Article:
ENLISTMENT, an engagement to serve as a private soldier either during an unlimited period or for a certain num ber of years, on receipt of a sum of money. Enlistment differs from enrol ment, inasmuch as it is a voluntary act, whereas the latter is, under some cir cumstances, rendered compulsory : as in the case of men who are selected by bal lot for the militia in this country, or by the conscription, for military service generally, on the continent.
The practice of impressing men to serve as soldiers, on sudden emergencies, was formerly very common in England; and it is well known that within the last half century young men were entrapped and secretly conveyed away to recruit the armies employed in the east. The discovery of this illegal and disgraceful method of obtaining soldiers was speedily followed by its abolition ; and cow, the East India Company's troops, as well as those of the regular army, are obtained by voluntary engagement.
The number of young men who are induced to enlist by the ambition of en tering upon a course of life which ap pears to hold out a prospect of distin guishing themselves by gallant achieve ments in the field is, however, too small for the wants of the military service ; and the allurement of a bounty must neces sarily be presented in order that the ranks of the army may be filled. But the pro fession of a soldier can never possess such advantages as might induce an industri ous man who can obtain a subsistence in another way to embrace it; and it is to be regretted that too frequently those who enter the service are thoughtless youths or men of indolent habits or des perate fortunes. Some attention, how ever, to the character of a person offer ing himself for enlistment is necessary if it be desired to render the service honourable ; for it is found that idle and dissipated men are with difficulty brought to submit to the necessary restraints of discipline ; their frequent desertions en tail heavy losses on the government, and they often corrupt those who are com pelled to associate with them. When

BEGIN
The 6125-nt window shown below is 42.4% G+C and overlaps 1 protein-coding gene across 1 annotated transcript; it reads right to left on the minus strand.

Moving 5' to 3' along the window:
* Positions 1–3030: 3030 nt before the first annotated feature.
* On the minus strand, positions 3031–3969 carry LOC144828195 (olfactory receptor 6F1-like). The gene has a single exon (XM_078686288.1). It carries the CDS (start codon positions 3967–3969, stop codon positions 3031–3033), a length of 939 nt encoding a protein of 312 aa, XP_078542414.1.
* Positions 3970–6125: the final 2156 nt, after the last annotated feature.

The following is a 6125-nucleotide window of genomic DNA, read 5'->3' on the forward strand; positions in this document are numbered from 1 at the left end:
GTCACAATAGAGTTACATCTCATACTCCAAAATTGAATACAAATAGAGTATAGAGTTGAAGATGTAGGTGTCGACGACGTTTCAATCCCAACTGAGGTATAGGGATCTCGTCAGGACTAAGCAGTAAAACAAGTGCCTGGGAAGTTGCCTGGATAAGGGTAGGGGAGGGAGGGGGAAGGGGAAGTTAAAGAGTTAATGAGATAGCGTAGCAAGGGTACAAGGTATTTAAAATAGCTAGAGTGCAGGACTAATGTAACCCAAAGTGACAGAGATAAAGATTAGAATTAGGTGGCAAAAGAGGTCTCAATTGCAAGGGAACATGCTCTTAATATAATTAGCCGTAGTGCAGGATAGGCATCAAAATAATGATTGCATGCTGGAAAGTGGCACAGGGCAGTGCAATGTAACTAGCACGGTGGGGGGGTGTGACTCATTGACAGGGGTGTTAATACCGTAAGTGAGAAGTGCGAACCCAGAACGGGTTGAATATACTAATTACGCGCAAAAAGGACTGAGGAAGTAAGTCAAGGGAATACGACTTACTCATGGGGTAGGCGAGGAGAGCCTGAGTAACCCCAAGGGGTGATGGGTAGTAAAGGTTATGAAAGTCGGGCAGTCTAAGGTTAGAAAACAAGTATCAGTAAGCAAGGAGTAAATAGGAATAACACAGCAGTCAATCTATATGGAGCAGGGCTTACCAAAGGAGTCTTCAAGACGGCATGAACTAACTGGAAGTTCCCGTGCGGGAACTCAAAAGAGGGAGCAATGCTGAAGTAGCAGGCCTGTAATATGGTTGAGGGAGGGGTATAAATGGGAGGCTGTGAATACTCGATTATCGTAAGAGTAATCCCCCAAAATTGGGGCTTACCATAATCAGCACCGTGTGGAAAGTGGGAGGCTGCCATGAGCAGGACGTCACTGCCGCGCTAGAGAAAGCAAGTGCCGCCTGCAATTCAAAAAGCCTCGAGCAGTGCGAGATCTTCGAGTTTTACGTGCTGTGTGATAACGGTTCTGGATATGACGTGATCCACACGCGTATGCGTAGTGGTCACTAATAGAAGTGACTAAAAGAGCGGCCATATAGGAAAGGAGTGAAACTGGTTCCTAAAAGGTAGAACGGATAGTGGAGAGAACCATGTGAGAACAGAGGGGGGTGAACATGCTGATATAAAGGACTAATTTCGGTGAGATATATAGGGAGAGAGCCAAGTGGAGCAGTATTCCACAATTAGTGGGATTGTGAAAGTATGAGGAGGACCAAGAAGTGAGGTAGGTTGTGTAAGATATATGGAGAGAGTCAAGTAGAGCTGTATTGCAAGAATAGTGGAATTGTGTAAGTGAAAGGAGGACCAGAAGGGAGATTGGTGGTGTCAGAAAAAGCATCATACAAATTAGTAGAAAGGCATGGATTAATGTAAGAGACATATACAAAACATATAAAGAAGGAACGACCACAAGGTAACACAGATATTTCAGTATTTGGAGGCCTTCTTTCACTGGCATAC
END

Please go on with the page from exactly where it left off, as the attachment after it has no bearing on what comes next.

circumstances render it necessary to en list such men, it is obvious that they ought to be distributed in small numbers among the different regiments, and quar tered in places remote from those from which they were taken.
By the 34th clause of the Mutiny Act, every person who has received enlisting money from any military man employed in the recruiting service is considered as hexing enlisted : but within fortv-eight hours afterwards notice is to be given to the recruit, or left at his place of abode, of his having so enlisted : and again, within four days from the time of re ceiving the money. the recruit, attended by any person employed as above-said, is to appear before a magistrate (not be ing a military man), when, if he declare that he has voluntarily enlisted, the ma gistrate is to question him concerning his name, age, and condition, and particu larly to inquire of him whether he is then serving, or whether he have ever served, in the army or navy. The ma gistrate is then to read to the recruit the articles of war relating to mutiny and desertion, and administer to him an oath of allegiance, of which a form is given in a schedule to the act: if the recruit refuse to take the oath, he may be im prisoned till he do so.
But as the young and simple have been sometimes inveigled by illusory pro mises, or persuaded, while deprived of judgment by intoxication, to enlist, if a recruit, on reflection, wish to withdraw from the engagement into which he may have been surprised, it is provided by the 35th clause of the Mutiny Act that when taken before the magistrate as above he shall be at liberty to declare his dissent from such enlistment ; on making which declaration and returning the enlisting money, with 20s. in addition for the charges which may have been incurred on his account, he shall be forthwith dis charged. But if he omit within twenty four hours after so declaring his dissent to pay such money, he is to be considered as enlisted, as if he had given his assent before the magistrate.